Basket Weave with QCT 5 Quilt Along - Part 2
Watch this video to learn how to quilt the designs in the quilt step-by-step:
Quick links to the quilt panel and quilting gear I'm using in these videos:
Basket Weave Design PDF
Click Here to download the Basket Weave with QCT Info PDF. This includes a diagram with the designs placed in the quilt and the names listed.
Quilting the Horizontal Rectangles
The Basket Weave quilt panel features horizontal and vertical rectangles that will be easy to quilt with QCT 5 Beginnings. I have loaded my quilt so the longer edge is attached to the rails. This gives me more space to quilt and more rectangles I can fill before having to advance the quilt through the frame.
Let's first quilt the horizontal rectangles. These will measure 4 x 9, 4 x 10, 4 x 11. Use a ruler to measure the space you are quilting before sizing the design.
Follow along with the video above to see how I plan and place the designs to quilt a horizontal rectangle. To fill the rectangles, I chained 2 or 3 designs together, then placed the design using the 4 points placement method.
I always sized the design to be the width of the rectangle - example - 9 inches.
But I always reduced the height by 1/2 inch - example - 3 1/2 inches.
I did this to create a nice margin around the top and bottom edges of the design and to reduce the risk that the design would stitch outside of the rectangle, which tends to look messy.
Quilting the Tiny Rectangles
There are a few tiny rectangles to quilt and these will measure 3 x 4 or 4 x 4 inches.
To plan the designs for these, again, I plugged in the full width of the rectangle - example - 3 inches.
And again, reduced the height by 1/2 inch - example - 3 1/2 inches.
This resulted in a space that was more or less proportional to the longer rectangles. I selected 1 design to fill in the tiny rectangles which looked nice.
Quilting the Vertical Rectangles
If you are quilting on a Qnique 19 or Qnique 21 / 21 PRO, you will have space to quilt the vertical rectangles without having to rotate your quilt.
To do this, do the same design building / planning as if the space was vertical - example - 2-3 designs chained together and sized 10 inches wide x 3 1/2 inches tall.
On the next screen, use the 45 degree rotate button to rotate the design vertical (you'll have to hit it twice).
The design will end up looking really squished and weird and that's when you use the placement notes - 4 points stretch - to place the design and stretch it back out so it fits the vertical rectangle properly.
If you are quilting on a home machine or a Qnique 15, you will not have space to quilt these designs vertically. Instead rotate your quilt around so all the vertical rectangles become horizontal and design, place, and quilt them exactly as described above for horizontal rectangles.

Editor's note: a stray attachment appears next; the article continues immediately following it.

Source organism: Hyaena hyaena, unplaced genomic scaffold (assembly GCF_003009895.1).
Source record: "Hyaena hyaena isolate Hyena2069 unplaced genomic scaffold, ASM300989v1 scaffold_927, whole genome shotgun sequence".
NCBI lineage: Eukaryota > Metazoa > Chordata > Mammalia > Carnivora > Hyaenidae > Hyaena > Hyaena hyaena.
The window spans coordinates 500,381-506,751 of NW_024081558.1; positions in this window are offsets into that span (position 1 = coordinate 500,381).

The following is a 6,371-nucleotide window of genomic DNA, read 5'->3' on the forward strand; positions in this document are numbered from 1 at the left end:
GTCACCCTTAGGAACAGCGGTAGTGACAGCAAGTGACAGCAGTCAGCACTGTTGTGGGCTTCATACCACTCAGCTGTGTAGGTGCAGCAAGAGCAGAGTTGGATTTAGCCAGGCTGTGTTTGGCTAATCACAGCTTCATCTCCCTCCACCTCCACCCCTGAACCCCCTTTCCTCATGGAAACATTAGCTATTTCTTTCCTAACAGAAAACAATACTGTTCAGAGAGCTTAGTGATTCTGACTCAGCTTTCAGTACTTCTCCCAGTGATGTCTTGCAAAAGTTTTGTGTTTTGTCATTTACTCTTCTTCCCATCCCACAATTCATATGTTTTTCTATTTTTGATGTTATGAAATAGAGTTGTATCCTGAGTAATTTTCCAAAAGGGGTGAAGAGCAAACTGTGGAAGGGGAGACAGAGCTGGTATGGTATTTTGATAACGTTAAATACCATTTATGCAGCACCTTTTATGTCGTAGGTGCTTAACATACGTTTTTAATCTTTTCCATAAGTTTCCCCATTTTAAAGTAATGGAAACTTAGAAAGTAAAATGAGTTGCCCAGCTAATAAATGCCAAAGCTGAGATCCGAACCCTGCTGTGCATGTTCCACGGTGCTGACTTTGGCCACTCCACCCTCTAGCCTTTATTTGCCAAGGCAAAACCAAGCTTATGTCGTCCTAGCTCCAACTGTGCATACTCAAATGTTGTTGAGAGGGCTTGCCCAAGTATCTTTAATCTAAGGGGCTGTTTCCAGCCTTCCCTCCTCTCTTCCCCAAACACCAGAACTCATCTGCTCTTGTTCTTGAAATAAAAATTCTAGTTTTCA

Outline Quilting / Ditching
Stitching in the ditch is when you quilt in the seamlines of your quilt. The Basket Weave quilt is a printed panel so we're not really stitching in the ditch, we're outline quilting!
You can plan your outline quilting while you're planning your design using the marking tool. Watch that part of the video carefully and you'll find I share many tips on placing the outline points accurately.
But after quilting this entire Basket Weave quilt, I can honestly say this isn't 100% perfect. As the rectangular space is quilted with the design, the outline sometimes changes, which throws off these quilting lines.
So if you want 100% perfection, I advise placing only the design with QCT and using the Ditcher Ruler and ruler quilting to complete the outlines. This is definitely slower, but much easier to ensure your outline ends up exactly where it's meant to go.
Quilting the Background - Free Hand Free Motion Quilting
All of the shapes in this quilt were squares / rectangles and easy to quilt using QCT 5 Beginnings. The red background has a lot of random spaces around the woven design and this is harder to quilt with the beginning level of the software.
For this reason, I quilted the red background with a free hand free motion quilting design called Sharp Stippling.
I have an older tutorial on quilting this design on a home machine, but it's still a great frame of reference for how the design works and the simple rules that govern it. Click Here to find this older video.
So that's it for quilting the center of the Basket Weave Quilt! Take your time planning and sizing the designs, then placing them on your quilt.
I was pleasantly surprised by how fast I quilted the center of the Basket Weave Quilt because once I planned and sized one design, it was easy to place it into the next rectangle in the line until the entire row was quilted.
Follow along with more posts from the Basket Weave with QCT Quilt Along:
|Part 1 - Basket Weave Prep||Part 2 - Quilting the Center||Part 3 - Quilting the Borders|